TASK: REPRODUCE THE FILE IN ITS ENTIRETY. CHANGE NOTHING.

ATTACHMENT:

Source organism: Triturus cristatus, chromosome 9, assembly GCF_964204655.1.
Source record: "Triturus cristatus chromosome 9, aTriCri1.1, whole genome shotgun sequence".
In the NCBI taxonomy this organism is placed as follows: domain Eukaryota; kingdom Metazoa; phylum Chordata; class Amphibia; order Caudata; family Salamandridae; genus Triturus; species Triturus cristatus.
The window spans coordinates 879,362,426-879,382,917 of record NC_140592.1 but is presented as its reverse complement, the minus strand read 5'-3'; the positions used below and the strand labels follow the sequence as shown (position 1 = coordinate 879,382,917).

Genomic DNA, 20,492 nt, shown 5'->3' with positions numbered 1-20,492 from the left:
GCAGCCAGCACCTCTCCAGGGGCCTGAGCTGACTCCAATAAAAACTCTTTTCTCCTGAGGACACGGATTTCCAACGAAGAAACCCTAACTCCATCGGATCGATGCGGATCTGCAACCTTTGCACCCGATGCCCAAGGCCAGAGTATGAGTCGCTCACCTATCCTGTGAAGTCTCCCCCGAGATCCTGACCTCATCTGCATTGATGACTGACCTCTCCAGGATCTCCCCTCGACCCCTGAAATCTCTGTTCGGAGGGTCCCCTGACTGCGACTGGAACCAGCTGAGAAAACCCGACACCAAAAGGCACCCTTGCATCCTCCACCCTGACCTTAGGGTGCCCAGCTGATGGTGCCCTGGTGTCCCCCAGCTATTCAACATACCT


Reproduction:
Source organism: Triturus cristatus, chromosome 9, assembly GCF_964204655.1.
Source record: "Triturus cristatus chromosome 9, aTriCri1.1, whole genome shotgun sequence".
In the NCBI taxonomy this organism is placed as follows: domain Eukaryota; kingdom Metazoa; phylum Chordata; class Amphibia; order Caudata; family Salamandridae; genus Triturus; species Triturus cristatus.
The window spans coordinates 879,362,426-879,382,917 of record NC_140592.1 but is presented as its reverse complement, the minus strand read 5'-3'; the positions used below and the strand labels follow the sequence as shown (position 1 = coordinate 879,382,917).

Genomic DNA, 20,492 nt, shown 5'->3' with positions numbered 1-20,492 from the left:
GCAGCCAGCACCTCTCCAGGGGCCTGAGCTGACTCCAATAAAAACTCTTTTCTCCTGAGGACACGGATTTCCAACGAAGAAACCCTAACTCCATCGGATCGATGCGGATCTGCAACCTTTGCACCCGATGCCCAAGGCCAGAGTATGAGTCGCTCACCTATCCTGTGAAGTCTCCCCCGAGATCCTGACCTCATCTGCATTGATGACTGACCTCTCCAGGATCTCCCCTCGACCCCTGAAATCTCTGTTCGGAGGGTCCCCTGACTGCGACTGGAACCAGCTGAGAAAACCCGACACCAAAAGGCACCCTTGCATCCTCCACCCTGACCTTAGGGTGCCCAGCTGATGGTGCCCTGGTGTCCCCCAGCTATTCAACATACCT